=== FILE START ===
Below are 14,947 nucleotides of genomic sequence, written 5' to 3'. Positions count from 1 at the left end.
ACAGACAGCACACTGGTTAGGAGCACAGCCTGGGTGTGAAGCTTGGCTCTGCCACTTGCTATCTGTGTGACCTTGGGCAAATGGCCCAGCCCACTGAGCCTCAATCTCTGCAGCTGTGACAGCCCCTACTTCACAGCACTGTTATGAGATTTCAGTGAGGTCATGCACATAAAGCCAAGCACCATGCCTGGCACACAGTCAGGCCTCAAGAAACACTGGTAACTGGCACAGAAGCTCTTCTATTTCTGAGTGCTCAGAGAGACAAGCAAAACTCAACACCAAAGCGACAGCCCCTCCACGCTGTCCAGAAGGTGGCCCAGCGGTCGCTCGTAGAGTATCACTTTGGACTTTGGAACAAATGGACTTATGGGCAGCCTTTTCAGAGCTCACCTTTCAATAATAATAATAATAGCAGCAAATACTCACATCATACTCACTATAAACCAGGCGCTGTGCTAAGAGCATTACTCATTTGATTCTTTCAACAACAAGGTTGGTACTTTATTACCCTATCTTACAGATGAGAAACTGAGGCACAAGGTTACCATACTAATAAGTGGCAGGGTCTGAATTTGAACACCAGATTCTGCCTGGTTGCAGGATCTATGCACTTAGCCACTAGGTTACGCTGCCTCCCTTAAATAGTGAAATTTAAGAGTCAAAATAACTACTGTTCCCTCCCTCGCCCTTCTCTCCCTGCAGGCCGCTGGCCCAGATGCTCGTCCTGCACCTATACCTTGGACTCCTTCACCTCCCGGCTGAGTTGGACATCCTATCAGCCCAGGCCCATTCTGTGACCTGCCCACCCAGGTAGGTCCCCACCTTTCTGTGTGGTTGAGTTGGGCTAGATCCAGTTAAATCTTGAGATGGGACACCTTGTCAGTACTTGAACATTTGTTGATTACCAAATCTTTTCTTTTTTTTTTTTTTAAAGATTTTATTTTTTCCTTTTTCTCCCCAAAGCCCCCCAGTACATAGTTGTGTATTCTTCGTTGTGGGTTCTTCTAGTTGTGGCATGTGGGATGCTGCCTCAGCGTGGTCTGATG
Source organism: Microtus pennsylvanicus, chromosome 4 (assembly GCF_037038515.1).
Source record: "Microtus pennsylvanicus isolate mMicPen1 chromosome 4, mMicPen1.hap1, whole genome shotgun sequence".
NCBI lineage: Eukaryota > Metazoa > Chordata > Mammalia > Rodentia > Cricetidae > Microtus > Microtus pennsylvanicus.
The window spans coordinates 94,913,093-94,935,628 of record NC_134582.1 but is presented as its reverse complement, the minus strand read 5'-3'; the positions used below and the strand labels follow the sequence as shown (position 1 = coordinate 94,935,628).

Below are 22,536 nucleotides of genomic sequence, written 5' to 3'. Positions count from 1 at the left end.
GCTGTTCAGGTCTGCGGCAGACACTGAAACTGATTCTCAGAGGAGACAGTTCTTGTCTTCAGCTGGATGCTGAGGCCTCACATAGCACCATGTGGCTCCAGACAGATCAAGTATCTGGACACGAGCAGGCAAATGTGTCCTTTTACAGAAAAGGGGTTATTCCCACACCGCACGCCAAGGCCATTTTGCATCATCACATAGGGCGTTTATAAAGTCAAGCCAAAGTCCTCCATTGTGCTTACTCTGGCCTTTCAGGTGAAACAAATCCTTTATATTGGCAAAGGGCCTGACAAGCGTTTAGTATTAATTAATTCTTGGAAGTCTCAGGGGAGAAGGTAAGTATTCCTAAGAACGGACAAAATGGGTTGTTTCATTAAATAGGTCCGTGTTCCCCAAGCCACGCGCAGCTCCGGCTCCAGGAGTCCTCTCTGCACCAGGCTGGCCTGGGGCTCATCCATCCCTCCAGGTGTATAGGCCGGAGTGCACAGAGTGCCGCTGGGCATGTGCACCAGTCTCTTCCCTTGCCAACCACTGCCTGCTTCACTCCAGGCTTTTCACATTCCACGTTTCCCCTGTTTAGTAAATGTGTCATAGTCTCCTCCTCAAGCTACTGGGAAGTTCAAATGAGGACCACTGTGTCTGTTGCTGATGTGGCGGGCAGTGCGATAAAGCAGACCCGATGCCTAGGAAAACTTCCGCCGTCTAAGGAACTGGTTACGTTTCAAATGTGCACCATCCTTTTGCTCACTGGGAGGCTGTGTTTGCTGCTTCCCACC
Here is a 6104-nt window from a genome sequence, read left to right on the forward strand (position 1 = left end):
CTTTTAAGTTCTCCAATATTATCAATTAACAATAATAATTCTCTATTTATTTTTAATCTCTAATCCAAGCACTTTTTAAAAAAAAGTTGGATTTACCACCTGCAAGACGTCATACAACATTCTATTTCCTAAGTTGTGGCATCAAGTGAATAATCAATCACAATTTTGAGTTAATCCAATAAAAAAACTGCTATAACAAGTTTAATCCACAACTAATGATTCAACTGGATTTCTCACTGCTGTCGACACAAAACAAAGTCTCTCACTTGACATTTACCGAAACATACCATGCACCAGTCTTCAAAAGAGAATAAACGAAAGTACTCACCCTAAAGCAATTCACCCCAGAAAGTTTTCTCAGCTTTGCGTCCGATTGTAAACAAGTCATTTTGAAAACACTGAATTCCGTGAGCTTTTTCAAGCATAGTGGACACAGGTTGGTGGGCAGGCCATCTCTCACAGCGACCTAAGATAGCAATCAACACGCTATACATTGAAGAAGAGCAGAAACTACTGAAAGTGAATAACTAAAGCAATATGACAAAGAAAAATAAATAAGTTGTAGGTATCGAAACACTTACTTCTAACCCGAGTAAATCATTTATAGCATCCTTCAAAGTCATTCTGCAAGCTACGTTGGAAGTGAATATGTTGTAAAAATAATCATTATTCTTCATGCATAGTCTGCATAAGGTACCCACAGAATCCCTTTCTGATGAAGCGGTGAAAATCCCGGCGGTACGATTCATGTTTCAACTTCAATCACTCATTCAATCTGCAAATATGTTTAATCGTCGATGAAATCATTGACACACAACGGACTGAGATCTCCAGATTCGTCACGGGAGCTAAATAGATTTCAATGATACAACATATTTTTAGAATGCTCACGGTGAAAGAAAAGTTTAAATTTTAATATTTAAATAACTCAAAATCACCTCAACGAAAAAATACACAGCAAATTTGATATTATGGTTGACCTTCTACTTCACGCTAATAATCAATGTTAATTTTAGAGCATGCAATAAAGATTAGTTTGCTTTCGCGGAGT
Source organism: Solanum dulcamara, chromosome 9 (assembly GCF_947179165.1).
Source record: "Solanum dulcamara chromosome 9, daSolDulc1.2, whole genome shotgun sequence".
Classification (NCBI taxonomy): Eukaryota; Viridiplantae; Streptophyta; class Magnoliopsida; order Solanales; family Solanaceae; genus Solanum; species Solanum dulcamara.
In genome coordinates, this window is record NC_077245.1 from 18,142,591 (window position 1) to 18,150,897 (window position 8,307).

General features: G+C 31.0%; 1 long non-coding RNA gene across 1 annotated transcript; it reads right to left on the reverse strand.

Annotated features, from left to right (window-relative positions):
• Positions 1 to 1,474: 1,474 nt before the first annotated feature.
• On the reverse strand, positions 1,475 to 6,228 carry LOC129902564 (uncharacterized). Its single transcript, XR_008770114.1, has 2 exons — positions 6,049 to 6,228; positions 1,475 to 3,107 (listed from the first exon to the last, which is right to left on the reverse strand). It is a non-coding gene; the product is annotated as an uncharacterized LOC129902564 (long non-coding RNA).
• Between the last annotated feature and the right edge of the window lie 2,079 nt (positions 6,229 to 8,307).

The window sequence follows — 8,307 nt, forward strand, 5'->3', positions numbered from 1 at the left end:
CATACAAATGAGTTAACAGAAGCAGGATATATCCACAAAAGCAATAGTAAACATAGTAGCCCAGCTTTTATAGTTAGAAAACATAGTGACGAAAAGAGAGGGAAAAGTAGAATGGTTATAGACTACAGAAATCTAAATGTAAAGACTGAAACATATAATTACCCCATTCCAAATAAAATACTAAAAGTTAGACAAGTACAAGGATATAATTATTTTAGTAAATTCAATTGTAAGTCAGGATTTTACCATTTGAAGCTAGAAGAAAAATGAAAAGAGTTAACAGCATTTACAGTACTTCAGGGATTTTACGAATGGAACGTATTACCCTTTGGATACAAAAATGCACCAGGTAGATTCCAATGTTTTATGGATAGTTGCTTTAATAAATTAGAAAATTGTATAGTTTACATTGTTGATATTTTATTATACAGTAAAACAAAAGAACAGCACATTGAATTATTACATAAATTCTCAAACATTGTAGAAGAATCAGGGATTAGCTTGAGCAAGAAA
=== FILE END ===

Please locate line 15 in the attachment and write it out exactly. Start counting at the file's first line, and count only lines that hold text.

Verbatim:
General features: G+C 31.0%; 1 long non-coding RNA gene across 1 annotated transcript; it reads right to left on the reverse strand.